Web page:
Early learning: Six lessons you need to teach toddlers

Published: May 11, 2012

PILOT PROJECTS: 7 community centres in Chakwal, Vehari and Islamabad teach the ECE syllabus.

LAHORE: 

Plan International Pakistan, a non-governmental organisation (NGO), on Thursday presented its Early Childhood Education (ECE) syllabus to the Punjab government.  

Developed after a year’s research, the syllabus focuses on six ‘learning areas’ and includes lessons about personal and social development, language, creative arts, health and hygiene, basic mathematical concepts and general knowledge regarding the world around the child.

The syllabus called Barhtay Huay Qadam has been prepared by Nasira Habib, the founder and director of Khoj, an NGO that focuses on education.

The curriculum has been developed for children between four and five years of age.

Lessons include Aao kuch banain (Let’s make something), Khel ka waqt (play time), Ghar ghar khailain (Playing house) and Kahani ka waqt (Story time).

During a presentation at the launch, Habib said that each ‘learning area’ had a list of expected outcomes, which could be measured with the help of a list of competencies.

Habib told The Express Tribune that after the final draft was submitted in October 2011, pilot projects were run at seven community centres in Chakwal, Vehari and Islamabad.

Habib described the teaching method prevalent in most schools across the province as “regimented”. “Deep down, our society is [still] under the impression that you can’t teach without being strict or [without] corporal punishment,” she said. “We have incorporated elements of our heritage – local stories and games – in the syllabus,” she said.

Habib said that ideally 15 children should make up a ‘learning group’. If there are more than 20 students, she said, it would be best to divide them into two groups. The syllabus can be covered in 32 weeks of ‘active teaching’, with each week following a particular theme. The last week prepares the child for school, with teachers focusing on making the child ready for organised schooling, said Habib.

Habib stressed the role ‘caregivers’ play in early stages of learning. ECE teaching requires expertise, she said, “We underestimate the expertise required to impart education to such young children.”

She also noted the lack of designated ECE centres in the Punjab, “There are only 32 centres in 36 districts.” She said that implementation of early education would be difficult because “70 per cent of rural primary schools in the Punjab are single classroom schools.”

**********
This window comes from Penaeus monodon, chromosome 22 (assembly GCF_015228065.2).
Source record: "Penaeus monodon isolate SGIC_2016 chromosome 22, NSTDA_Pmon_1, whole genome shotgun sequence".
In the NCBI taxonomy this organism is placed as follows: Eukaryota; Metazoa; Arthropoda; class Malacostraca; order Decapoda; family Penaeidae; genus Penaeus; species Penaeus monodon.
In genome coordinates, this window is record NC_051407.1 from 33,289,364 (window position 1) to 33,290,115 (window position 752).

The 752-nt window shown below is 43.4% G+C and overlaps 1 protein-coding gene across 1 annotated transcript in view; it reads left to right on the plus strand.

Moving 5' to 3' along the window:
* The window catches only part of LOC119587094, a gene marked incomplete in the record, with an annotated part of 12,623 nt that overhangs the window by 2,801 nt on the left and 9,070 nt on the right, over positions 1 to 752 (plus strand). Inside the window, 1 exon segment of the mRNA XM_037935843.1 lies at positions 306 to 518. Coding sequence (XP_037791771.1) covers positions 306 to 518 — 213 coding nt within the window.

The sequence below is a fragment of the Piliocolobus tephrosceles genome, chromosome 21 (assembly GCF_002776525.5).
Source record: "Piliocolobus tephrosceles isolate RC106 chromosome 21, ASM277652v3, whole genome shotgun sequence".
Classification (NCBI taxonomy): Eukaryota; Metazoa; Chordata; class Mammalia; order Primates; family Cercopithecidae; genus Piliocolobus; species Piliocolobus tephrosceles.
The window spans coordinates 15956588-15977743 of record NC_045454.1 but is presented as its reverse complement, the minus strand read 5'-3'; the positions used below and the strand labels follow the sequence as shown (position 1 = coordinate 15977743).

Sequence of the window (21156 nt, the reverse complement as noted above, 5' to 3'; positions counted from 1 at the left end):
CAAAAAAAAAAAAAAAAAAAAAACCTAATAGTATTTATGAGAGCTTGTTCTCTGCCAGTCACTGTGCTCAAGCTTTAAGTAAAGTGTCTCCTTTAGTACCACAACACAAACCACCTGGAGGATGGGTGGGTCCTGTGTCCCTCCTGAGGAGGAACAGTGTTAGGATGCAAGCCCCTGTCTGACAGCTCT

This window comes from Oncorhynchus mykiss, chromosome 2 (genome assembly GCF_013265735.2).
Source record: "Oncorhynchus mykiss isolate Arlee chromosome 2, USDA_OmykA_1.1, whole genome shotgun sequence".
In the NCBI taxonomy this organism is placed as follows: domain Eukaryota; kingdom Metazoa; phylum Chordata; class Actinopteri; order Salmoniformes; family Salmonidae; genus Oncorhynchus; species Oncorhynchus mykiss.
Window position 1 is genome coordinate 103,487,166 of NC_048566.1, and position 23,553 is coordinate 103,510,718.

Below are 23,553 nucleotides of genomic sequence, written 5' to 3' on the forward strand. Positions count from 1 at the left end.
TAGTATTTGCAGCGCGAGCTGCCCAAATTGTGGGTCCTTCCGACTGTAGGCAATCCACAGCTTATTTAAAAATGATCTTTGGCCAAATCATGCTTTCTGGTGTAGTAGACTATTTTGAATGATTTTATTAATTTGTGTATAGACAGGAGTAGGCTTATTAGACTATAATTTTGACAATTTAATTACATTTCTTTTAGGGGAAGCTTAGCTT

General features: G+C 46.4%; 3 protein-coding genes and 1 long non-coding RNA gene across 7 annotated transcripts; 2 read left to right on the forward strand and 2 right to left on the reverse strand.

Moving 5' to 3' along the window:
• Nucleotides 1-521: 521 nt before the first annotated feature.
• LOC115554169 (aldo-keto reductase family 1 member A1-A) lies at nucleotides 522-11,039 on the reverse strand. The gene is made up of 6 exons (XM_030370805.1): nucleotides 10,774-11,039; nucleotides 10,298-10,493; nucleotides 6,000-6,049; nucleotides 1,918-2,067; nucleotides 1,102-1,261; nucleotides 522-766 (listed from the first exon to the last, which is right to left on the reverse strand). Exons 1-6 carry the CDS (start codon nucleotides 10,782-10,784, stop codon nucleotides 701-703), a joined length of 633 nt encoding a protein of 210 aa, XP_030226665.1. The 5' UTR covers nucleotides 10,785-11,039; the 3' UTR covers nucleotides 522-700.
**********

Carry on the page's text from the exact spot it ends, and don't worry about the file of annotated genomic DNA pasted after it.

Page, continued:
Habib said that while developing the syllabus, budgetary constraints were kept in mind.

Nadeem Irshad Kayani of the Punjab Directorate of Staff Development said according to the directorate’s assessment, an ECE classroom would cost between Rs25,500 and Rs47, 000, depending on activity props, classroom furniture.

Aslam Kamboh, the School Education Department secretary, said that since ECE was ‘material-based learning’ (needed educational toys and space), appropriate budgetary allocations were necessary.

He promised to issue a notification, which would make ECE classrooms and playgroup area a valid charge under the ‘Farogh-i-Taleem’ budget ensuring that it becomes an integral part of schooling activity.

Sofia Aziz, the learning adviser for Plan International said that such initiatives would help standardise pre-primary schooling. She also hoped that the NGO would launch the syllabus in Islamabad, Gilgit-Baltistan and Sindh later this year.

Rashid Javed, country director of Plan International Pakistan, said that they were going to send out the syllabus developed to all government schools in the province.

Published in The Express Tribune, May 11th, 2012.

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Reader Comments (4)

  • May 11, 2012 - 11:05AM

    Thirty years of research by Georgetown University Early Learning Project has shown that Sesame Street children TV show has made a huge positive impact on increasingly diverse American society.

    One of the ways to broaden access to early childhood education is to have more programs like Sesame Street on radio and television which are widely available in both urban and rural settings.

    http://www.riazhaq.com/2011/04/pakistan-to-adapt-sesame-st-children-tv.html

    Recommend

  • Imran Con
    May 11, 2012 - 2:27PM

    Well intentioned and productive or not. Let a kid be a kid. They already get thrown into an unnatural system quick enough as it is. Yes, the things do include things a kid would do. But that’s not the point. Let them have their natural inclinations go unhindered if they’re not harmful. You’re not supposed to create some image you want at birth. You’re supposed to just guide them along.

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  • hamsa
    May 14, 2012 - 7:09AM

    an excellent plan intended to build learning in formative years

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  • Uzma Rauf
    May 29, 2012 - 9:11AM

    Reading this article made me wonder why Plan International Pakistan (PIP) devoted so much time developing a ‘syllabus’ when there is a National Curriculum for Early Childhood Education 2007. This document was the result of a public-private partnership between the Ministry of Education (Curriculum Wing) and the Teachers’ Resource Centre (TRC).

    Needless to say, the so-called ‘syllabus’ being proposed by PIP is a clear reflection of this document. I’m sure, if the Punjab Government sifts through their policies, they shall find it. This curriculum was launched in 2002 and later revised by TRC in 2006.

    For those not familiar with the document, can find it at the link below.
    http://trconline.org/wp-content/uploads/2008/09/NCECE_2007.pdf

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